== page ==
As the authors are at pains to point out in the introduction, the most original part of the dictionary is possibly the introduction to the subject, though this is not unknown in other dictionaries of various tendencies. In forty-odd closely printed pages the reader is presented with the basics of microbiology, DNA and gene technology and the ethics involved in gene technology. This section is illustrated with tables and structures of the entities described, and a couple of schemata to indicate how knowledge about the field has evolved, but there are generally few purely didactic illustrations. In spite of the presentation, which is predictably dry due to the extreme compression, it is obviously very useful to the reader to have a potted survey of the field. Like the previous section, the reader is supposed to read this introduction before actually using the dictionary proper, as there are no cross references from the dictionary part back to the presentation, though terms dealt with in the dictionary section are printed in bold in the introduction. A hypertextual form would obviously be the next step here, though even in paper form it would have been useful to be directed where to find in the presentation a term present in the dictionary section, for example by a numbering system.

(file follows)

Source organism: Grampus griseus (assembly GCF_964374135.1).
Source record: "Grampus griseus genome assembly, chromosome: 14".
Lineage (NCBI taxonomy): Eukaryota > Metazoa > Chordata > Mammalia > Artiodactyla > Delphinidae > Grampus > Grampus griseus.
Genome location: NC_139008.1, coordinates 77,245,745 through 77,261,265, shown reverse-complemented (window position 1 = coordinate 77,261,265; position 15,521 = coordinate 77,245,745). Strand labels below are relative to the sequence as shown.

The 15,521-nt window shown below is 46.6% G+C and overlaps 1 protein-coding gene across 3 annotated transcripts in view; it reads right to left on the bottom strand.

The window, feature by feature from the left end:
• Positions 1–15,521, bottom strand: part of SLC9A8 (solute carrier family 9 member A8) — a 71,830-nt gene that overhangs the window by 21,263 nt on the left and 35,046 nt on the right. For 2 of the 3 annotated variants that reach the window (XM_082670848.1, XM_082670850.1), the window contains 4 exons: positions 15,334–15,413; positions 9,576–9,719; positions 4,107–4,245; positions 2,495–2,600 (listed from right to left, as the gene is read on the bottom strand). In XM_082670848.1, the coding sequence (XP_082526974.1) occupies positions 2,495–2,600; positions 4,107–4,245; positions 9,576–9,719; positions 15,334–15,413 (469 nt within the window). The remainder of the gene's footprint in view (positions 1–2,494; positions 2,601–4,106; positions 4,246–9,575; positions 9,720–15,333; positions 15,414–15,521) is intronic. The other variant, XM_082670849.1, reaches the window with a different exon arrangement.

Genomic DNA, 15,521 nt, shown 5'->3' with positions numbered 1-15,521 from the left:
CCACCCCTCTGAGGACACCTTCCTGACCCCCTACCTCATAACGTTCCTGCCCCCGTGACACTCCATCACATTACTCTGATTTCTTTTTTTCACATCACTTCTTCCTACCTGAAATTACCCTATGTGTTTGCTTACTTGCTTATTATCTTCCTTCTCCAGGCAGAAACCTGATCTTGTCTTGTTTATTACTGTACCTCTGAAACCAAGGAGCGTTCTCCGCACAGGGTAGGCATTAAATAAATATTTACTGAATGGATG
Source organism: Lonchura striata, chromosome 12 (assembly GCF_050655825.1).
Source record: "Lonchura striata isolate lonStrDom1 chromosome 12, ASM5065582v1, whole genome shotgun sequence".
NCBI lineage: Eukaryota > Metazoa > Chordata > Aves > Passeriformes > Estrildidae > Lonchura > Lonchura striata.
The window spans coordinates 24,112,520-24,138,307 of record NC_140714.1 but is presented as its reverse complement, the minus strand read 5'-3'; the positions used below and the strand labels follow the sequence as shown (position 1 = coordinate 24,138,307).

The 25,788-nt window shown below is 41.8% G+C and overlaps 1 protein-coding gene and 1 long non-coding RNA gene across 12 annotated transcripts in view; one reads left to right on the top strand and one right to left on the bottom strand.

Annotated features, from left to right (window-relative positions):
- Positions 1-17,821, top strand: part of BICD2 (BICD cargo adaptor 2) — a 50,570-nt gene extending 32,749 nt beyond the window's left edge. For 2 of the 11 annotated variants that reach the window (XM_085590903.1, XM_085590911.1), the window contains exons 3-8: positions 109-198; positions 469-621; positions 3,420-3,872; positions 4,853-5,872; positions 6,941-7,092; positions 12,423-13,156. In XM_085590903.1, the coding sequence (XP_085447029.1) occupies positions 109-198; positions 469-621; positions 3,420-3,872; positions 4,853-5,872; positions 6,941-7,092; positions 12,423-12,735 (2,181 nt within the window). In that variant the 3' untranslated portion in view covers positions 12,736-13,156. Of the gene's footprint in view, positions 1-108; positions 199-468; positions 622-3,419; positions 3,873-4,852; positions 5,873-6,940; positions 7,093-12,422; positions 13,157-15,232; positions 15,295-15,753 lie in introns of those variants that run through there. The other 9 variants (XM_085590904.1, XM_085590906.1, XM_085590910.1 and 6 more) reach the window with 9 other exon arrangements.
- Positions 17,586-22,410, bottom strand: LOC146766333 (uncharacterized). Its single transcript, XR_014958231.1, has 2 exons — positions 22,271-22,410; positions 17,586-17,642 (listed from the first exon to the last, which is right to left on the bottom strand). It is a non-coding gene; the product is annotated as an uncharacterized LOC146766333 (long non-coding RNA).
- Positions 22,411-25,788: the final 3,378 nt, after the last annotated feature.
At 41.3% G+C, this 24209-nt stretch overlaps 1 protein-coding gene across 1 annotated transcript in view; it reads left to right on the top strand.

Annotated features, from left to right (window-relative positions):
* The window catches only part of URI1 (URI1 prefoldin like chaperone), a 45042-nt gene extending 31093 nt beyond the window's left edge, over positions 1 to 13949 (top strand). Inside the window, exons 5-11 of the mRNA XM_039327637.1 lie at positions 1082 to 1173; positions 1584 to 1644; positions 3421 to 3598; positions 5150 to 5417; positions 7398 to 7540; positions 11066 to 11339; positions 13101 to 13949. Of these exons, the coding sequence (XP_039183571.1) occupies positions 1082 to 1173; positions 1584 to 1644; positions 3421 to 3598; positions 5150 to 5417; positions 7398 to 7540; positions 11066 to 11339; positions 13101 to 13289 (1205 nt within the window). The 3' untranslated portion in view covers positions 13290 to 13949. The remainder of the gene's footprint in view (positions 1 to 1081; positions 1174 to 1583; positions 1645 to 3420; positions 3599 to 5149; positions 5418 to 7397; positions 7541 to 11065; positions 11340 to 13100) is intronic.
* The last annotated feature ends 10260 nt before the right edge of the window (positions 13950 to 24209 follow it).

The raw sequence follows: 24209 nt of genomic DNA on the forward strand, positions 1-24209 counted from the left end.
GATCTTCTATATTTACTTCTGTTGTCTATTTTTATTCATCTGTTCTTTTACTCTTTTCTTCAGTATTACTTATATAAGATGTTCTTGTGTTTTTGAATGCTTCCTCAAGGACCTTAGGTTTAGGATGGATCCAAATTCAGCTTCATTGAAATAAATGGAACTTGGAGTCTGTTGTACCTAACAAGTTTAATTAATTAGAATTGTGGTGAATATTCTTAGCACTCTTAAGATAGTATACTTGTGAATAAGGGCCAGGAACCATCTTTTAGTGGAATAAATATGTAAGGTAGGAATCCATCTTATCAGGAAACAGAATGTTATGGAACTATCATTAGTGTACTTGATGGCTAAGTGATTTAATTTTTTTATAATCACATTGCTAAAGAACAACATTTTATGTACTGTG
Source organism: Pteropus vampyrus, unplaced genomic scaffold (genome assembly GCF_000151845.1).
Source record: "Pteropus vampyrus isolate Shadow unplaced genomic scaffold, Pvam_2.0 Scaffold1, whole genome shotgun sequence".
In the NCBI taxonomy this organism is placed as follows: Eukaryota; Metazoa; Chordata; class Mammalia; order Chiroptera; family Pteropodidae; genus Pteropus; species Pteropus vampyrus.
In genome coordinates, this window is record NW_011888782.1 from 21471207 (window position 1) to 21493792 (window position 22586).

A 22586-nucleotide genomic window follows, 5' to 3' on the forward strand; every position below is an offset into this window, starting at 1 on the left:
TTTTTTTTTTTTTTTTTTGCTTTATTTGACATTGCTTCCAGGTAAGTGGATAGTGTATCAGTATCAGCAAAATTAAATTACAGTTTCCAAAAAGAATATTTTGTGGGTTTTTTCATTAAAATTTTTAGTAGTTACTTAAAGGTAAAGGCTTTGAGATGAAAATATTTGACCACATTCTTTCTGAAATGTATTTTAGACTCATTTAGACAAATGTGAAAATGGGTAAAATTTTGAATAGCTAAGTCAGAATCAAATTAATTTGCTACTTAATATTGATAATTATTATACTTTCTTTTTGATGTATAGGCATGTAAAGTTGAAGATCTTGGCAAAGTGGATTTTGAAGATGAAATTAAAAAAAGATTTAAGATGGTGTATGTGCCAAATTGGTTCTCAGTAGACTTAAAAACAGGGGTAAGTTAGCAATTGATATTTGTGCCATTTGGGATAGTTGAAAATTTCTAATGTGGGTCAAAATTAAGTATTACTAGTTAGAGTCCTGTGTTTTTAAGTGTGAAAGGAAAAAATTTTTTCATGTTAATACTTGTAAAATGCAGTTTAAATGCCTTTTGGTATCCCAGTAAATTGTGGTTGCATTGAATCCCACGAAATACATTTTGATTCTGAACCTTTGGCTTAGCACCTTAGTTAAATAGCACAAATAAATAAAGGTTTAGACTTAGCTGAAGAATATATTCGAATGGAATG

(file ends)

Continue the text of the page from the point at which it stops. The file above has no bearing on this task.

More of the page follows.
The dictionary section proper represents the bulk of the volumes – 320 pages for English-Spanish. Not all headwords rate encyclopedic notes – many have only an equivalent. There seem to be three different categories of these short entries: terms whose meaning is completely componential (alcohol yeast levadura f alcoholica), less common synonyms, with a cross reference to the term under which they are explained, and terms which are so specific as to be better explained by more general terms. Whereas this last category can be justified – especially when the user has thoroughly read the presentation – it would be more comfortable to have explicit cross references. Where for example do you find out what an alloploid, and allohaploid or a polyploid is?

Those headwords which do have a development generally start with an explanation. Contrary to the authors’ claims, many contain the same sort of elements as traditional Aristotelian definition, though the form may vary. For example

cloning site […] A cloning site is the site in a cloning sector where a foreign DNA fragment can be inserted as a preparation for cloning. […]